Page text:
Loophole May Gut Proposal on Advisers' Conflict of Interest
By Daniel Solin
Washington bureaucrats seem to have a way of making everything complicated. Have you perused the tax code lately? According to The Washington Times, it has 4 million words, making it seven times the length of the novel "War and Peace."
On April 21, the U.S. Department of Labor issued its highly anticipated Conflicts of Interest Proposed Rule. If you thought a rule requiring that all advisers to retirement plans place the interests of their clients above their own was a fairly simple matter, you would be mistaken. An article in InvestmentNews noted the newly minted rule and its exemptions take up more than 300 pages of text.
The Purpose of the Proposed Rule
According to the department, the purpose of the rule is simple. It seeks to require retirement advisers to abide by a "fiduciary" standard, which means they will be obligated to put their clients' best interests "before their own profits." The department believes conflicted advice costs retirement plan participants $17 billion in losses every year.
Most participants are blissfully unaware the advice they are receiving may not be in their best interests. It's often biased in favor of investment recommendations that generate the most profits for the adviser.
The Position of the New York City Comptroller
As I reported in a recent blog post, New York City Comptroller Scott Stringer does not find the "fiduciary" issue confusing at all. Until an appropriate rule is issued by the department to protect retirement plan participants, and by the Securities and Exchange Commission to protect individual investors, he is proposing a New York state law that would require non-fiduciaries (like brokers and insurance companies) to make the following statement to their clients:
"I am not a fiduciary. Therefore, I am not required to act in your best interests, and am allowed to recommend investments that may earn higher fees for me or my firm, even if those investments may not have the best combination of fees, risks, and expected returns for you."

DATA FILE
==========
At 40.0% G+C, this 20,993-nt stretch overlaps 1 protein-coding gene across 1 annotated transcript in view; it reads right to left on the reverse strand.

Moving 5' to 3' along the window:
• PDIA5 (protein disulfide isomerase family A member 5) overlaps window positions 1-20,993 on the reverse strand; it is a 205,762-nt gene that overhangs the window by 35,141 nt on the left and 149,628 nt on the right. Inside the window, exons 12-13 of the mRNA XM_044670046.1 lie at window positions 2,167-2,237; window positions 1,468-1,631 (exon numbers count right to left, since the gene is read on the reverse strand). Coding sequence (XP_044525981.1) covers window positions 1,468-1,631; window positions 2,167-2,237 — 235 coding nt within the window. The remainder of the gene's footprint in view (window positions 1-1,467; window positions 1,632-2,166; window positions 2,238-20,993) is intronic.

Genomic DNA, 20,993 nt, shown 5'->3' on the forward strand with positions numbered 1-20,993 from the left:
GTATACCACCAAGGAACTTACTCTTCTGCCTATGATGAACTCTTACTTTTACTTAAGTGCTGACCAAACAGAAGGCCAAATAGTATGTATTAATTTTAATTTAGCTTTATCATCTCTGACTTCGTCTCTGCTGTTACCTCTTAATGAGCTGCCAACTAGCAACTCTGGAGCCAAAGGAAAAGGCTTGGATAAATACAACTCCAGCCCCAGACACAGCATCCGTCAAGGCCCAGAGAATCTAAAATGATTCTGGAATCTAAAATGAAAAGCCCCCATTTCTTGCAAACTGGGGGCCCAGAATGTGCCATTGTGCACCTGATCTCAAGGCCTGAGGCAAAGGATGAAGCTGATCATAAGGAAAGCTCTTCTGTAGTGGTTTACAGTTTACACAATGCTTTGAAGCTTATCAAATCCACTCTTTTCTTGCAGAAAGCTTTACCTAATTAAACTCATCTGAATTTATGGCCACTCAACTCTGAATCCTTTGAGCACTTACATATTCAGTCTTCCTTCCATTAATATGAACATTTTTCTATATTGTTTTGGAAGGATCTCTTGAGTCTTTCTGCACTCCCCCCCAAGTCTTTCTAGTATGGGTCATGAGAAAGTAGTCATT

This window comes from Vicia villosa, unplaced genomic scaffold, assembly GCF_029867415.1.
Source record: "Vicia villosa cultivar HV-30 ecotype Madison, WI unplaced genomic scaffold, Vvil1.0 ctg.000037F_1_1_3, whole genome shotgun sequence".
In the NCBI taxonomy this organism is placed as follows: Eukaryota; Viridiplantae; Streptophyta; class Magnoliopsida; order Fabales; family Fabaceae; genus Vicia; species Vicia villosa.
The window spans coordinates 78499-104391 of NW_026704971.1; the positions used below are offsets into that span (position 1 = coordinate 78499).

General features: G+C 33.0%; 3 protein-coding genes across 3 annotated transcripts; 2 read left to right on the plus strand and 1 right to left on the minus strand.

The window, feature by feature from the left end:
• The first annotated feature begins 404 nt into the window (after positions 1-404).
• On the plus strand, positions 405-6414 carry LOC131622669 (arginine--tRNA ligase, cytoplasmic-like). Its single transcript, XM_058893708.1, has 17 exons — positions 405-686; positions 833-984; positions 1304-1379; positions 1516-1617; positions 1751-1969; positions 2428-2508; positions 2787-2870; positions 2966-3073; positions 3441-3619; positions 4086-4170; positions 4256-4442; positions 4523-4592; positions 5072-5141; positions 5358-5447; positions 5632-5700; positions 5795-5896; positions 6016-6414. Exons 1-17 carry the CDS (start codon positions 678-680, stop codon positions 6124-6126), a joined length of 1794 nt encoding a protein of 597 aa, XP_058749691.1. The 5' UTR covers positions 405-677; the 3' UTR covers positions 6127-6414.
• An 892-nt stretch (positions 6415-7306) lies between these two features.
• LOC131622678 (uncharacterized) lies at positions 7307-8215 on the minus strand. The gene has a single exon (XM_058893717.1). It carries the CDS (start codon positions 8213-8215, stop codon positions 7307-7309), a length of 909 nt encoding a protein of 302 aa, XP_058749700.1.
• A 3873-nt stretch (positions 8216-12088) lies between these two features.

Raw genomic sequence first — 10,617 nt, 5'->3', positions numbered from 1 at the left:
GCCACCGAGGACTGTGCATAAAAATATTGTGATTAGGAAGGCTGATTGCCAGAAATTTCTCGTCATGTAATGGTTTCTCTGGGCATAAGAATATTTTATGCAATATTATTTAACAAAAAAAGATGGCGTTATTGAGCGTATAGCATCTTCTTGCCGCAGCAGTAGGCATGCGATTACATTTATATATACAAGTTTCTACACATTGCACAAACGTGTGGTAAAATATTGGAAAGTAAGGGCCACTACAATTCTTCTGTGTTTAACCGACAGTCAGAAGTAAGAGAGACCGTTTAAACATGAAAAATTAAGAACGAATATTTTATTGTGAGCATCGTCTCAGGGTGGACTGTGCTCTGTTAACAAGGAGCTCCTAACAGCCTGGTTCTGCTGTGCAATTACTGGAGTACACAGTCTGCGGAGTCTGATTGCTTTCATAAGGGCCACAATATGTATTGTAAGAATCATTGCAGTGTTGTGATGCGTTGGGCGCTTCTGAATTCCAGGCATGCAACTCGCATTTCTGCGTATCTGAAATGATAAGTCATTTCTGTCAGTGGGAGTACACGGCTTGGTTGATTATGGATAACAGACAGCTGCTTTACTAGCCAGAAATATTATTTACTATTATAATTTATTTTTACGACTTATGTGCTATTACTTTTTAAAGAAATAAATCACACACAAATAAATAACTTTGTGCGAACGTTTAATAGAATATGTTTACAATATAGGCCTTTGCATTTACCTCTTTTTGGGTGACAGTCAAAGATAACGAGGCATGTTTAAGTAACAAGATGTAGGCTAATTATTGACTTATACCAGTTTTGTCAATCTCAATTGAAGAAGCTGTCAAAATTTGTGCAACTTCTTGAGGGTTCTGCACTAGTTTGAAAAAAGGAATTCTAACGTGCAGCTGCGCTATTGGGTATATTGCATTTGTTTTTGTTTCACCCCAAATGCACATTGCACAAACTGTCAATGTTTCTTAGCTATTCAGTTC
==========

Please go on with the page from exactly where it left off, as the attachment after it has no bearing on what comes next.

If Stringer was the U.S. secretary of Labor, I suspect his proposed rule might read something like this: "As fiduciaries, retirement plan advisers are required to act in your best interests, and must recommend investments that have the best combination of fees, risks and expected returns for you." That's only 30 words, which is a fraction of the verbiage in the department's proposed rule.
The Exemption That Guts the Rule
The department's proposed rule has a "best interest contract exemption." That exemption would allow broker-dealers and insurance companies to provide plan participants with fiduciary advice while still receiving commissions, revenue-sharing payments and 12b-1 fees. They would still be required to put the interests of their clients before their own. And they would also have to disclose conflicts of interest related to their compensation.
But it's difficult to see how this exemption would work as a practical matter. Revenue-sharing payments are commonly made by mutual funds to plan trustees, record keepers and other investment platform providers. Mutual funds that don't make these payments quickly learn they are the price of admission for inclusion as an investment option in the plan.
Disclosure Is Not Enough
Here's the kind of disclosure concerning revenue-sharing payments formulated by one prominent broker-dealer: "We want you to understand that Edward Jones' receipt of revenue-sharing payments represents a potential conflict of interest in the form of additional financial incentive and financial benefit to the firm, its financial advisers and equity owners in connection with the sale of products from these partners."
The problem with this type of disclosure is that it fails to disincentivize retirement plan advisers from including high-cost, actively managed funds among the investment options in retirement plans. It places a burden on the plan sponsor or participants to demonstrate these funds are not in the best interest of plan participants.
Disclosure of this conflict of interest, and after-the-fact rationalization that the advice was nevertheless in the best interest of plan participants, will engender endless litigation. The securities industry has the resources to stoutly defend its position, likely leaving plan participants no better off than they were before enactment of the fiduciary rule.
A true fiduciary would be prohibited from having its integrity compromised by receiving payments from anyone other than the plan sponsor (who could delegate all or a portion of these expenses to the plan participants).
Permitting "fiduciaries" to accept payments from vendors will gut the proposed rule, likely making it ineffective. It will be bad for plan sponsors and plan participants, and good for costly actively managed funds, brokers, insurance companies and their lawyers.